From contributor O:
What would you use for the core, face and edges, adhesive, and machining?

From the original questioner:
I'm not sure what I would use for the stock doors. It seems kind of absurd to use pine as face material. Before I ran into this problem this time, I was planning on offering cheaper doors as stock doors out of solid pine and doing stave-core or Timberstrand-core stiles for any custom doors. As far as adhesive, I was thinking of trying Weldwood. I also ran through the idea of just offering solid pine, quarter sawn white oak or mahogany since all those woods are fairly stable. As you mentioned, if I am careful in selection and machining, I can avoid a lot of warp issues. I also liked the suggestion of face-gluing two boards together. I could use regular 1X if I did that so as to avoid doubling my material cost. This has helped me really think through my process more thoroughly - thanks for the responses. Keep them coming if you have any more suggestions.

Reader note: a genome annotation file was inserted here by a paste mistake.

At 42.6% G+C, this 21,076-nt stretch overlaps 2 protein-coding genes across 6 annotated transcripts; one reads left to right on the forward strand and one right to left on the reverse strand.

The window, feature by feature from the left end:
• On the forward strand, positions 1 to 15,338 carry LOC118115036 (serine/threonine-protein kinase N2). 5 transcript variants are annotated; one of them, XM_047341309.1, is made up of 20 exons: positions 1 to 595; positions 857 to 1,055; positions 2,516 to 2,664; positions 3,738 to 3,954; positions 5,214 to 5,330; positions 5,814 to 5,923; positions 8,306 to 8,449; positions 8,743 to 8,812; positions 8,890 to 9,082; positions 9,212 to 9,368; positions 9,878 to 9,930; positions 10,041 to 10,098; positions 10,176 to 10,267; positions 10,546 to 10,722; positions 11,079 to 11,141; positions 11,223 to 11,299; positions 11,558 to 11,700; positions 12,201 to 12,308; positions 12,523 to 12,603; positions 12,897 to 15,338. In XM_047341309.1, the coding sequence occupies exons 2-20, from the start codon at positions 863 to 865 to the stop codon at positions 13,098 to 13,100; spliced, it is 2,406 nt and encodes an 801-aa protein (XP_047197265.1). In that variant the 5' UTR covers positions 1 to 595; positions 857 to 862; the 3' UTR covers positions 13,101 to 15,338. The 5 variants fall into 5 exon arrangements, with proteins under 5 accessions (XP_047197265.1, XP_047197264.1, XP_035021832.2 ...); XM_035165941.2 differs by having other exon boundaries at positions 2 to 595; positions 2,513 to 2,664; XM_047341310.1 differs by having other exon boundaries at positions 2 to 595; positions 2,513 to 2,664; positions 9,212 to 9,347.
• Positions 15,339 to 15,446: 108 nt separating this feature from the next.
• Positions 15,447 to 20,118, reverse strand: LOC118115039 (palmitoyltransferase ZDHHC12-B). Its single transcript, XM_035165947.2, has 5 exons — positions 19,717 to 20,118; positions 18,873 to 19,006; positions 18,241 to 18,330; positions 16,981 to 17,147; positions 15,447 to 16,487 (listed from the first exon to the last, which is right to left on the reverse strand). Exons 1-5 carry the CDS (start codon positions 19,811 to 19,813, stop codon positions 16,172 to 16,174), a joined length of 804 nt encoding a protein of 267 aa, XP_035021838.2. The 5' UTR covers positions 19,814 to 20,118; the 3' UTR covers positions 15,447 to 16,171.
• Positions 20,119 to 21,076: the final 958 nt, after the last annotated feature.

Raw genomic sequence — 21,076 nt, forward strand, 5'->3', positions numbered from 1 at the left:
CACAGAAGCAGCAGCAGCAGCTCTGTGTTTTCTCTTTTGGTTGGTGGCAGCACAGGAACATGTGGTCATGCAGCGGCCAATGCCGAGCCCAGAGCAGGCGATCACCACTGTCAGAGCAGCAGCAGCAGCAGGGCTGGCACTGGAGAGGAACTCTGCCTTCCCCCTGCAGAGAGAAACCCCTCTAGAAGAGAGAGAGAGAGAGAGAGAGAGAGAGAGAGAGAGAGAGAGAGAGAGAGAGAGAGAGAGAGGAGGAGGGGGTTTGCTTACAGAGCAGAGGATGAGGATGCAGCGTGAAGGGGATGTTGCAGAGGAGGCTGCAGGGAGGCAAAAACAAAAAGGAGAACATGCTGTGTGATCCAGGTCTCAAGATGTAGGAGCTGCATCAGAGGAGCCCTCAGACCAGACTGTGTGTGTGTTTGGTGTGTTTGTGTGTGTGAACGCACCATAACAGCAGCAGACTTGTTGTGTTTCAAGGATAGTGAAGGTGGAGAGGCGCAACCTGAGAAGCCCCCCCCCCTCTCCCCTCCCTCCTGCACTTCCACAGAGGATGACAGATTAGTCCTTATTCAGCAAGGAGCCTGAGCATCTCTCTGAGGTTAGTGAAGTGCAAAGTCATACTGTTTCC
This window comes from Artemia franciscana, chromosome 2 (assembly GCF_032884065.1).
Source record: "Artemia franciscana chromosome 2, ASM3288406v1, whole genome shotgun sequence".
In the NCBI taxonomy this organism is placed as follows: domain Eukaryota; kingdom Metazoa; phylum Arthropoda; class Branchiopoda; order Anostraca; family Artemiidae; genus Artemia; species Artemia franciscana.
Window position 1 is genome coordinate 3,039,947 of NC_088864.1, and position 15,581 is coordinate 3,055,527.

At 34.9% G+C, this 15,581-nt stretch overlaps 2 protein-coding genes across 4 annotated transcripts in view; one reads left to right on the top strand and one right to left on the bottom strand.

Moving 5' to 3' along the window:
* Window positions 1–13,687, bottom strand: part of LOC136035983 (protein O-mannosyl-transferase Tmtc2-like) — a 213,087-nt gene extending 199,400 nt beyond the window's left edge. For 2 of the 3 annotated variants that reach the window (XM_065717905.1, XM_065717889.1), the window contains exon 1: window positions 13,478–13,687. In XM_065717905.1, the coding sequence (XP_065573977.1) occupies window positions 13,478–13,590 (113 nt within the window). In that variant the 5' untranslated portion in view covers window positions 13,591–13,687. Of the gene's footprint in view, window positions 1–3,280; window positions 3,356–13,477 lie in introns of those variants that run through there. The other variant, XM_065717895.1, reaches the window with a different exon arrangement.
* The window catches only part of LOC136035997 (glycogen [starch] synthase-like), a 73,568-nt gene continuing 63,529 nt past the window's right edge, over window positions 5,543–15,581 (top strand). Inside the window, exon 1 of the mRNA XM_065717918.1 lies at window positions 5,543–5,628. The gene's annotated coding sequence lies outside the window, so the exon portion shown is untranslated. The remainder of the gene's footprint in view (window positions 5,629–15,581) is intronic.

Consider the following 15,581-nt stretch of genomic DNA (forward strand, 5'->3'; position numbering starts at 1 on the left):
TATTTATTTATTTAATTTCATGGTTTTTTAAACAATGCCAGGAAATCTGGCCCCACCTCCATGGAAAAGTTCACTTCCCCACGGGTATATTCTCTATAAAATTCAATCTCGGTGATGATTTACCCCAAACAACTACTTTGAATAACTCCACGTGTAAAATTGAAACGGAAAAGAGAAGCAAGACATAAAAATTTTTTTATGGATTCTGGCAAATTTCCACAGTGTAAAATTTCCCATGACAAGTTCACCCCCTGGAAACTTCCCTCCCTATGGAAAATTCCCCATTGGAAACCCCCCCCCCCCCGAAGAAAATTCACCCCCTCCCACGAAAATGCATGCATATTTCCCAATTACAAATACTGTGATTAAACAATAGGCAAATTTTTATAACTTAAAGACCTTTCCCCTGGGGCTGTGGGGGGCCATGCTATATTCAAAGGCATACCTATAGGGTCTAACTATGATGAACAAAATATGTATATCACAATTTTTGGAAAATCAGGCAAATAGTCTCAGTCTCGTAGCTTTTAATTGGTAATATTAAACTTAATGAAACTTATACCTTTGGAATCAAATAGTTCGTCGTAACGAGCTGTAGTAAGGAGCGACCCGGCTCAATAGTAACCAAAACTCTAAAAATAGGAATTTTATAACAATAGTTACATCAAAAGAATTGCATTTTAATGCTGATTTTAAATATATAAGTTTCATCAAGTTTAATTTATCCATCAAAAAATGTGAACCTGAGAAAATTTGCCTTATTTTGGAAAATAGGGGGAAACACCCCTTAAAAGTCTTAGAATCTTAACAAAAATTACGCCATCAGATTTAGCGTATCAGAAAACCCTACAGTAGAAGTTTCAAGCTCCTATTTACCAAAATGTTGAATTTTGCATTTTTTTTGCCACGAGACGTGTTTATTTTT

From contributor D:
We don't use Timberstrand anymore. We tried it and had problems. We don't finish our doors, so have no control after the contractor gets them. The differing expansion rates of the face veneer and the Timberstrand core cracked the veneer if the bores for the hardware weren't sealed throughout. Even after going back to staved cores, which we had no problems with, I still swab the inside of every hardware mortise with some sealer.